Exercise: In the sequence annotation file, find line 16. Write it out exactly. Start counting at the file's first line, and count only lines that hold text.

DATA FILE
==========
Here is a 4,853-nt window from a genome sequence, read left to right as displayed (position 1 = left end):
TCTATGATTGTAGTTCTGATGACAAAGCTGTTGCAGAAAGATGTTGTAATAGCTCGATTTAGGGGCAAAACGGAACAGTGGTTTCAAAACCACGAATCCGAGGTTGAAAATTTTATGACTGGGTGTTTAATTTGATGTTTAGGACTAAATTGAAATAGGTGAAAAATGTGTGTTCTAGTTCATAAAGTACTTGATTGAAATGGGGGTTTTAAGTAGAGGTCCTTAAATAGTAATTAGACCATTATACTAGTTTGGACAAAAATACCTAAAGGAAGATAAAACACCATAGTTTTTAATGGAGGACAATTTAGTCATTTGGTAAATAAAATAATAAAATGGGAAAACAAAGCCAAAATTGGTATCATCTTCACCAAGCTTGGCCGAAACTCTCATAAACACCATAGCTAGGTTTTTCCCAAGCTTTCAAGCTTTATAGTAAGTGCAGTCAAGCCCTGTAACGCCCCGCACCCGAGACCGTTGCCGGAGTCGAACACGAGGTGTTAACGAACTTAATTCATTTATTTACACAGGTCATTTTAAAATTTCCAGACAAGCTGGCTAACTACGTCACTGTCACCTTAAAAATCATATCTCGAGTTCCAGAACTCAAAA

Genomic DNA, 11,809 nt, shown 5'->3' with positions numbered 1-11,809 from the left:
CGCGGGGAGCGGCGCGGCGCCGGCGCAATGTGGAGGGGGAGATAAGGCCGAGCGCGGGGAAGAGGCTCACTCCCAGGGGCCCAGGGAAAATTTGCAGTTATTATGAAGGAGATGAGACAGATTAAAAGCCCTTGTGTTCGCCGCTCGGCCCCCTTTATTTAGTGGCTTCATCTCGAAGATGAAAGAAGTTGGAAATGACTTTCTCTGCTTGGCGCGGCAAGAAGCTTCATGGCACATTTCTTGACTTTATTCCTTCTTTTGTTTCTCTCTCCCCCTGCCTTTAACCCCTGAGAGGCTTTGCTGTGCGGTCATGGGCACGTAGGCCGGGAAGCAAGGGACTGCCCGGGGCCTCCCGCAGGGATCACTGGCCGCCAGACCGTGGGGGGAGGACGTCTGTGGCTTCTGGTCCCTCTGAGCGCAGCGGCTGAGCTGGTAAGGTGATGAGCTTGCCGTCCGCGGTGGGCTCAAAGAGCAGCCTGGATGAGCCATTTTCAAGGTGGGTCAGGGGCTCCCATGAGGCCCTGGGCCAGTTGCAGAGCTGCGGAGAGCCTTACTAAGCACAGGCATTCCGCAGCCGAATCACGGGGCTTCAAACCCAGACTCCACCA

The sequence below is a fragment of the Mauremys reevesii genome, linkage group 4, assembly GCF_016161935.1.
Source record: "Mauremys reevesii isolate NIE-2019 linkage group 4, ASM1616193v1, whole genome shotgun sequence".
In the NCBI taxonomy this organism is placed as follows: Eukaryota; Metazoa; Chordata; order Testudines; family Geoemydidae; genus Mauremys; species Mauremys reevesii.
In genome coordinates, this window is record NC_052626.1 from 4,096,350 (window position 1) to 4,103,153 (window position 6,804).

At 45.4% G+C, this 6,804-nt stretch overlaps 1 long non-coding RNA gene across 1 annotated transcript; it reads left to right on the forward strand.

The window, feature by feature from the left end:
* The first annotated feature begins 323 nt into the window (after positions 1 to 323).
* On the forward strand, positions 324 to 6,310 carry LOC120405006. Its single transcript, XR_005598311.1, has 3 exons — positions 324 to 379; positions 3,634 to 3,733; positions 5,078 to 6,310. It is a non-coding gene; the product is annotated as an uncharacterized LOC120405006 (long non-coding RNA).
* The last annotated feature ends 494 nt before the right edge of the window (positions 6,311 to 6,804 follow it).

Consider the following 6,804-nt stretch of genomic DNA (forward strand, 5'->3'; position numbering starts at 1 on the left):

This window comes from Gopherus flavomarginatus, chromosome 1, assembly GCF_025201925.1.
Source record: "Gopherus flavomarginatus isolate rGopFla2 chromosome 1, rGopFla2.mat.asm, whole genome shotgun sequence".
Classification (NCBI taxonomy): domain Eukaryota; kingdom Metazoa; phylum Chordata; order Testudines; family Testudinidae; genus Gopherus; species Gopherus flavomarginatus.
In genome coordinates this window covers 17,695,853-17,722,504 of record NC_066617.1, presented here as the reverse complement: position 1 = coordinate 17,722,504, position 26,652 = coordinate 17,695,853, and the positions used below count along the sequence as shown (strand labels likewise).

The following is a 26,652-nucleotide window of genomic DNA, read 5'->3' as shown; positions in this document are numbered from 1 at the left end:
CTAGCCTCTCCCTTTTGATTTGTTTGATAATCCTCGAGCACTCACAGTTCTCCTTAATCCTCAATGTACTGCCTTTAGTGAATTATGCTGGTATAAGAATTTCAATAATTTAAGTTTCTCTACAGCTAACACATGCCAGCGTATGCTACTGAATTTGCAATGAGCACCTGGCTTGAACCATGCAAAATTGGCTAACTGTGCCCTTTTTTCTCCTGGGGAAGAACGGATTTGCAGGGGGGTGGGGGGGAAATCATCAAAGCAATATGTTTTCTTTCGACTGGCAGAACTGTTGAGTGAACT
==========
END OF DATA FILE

Source record: "Gopherus flavomarginatus isolate rGopFla2 chromosome 1, rGopFla2.mat.asm, whole genome shotgun sequence".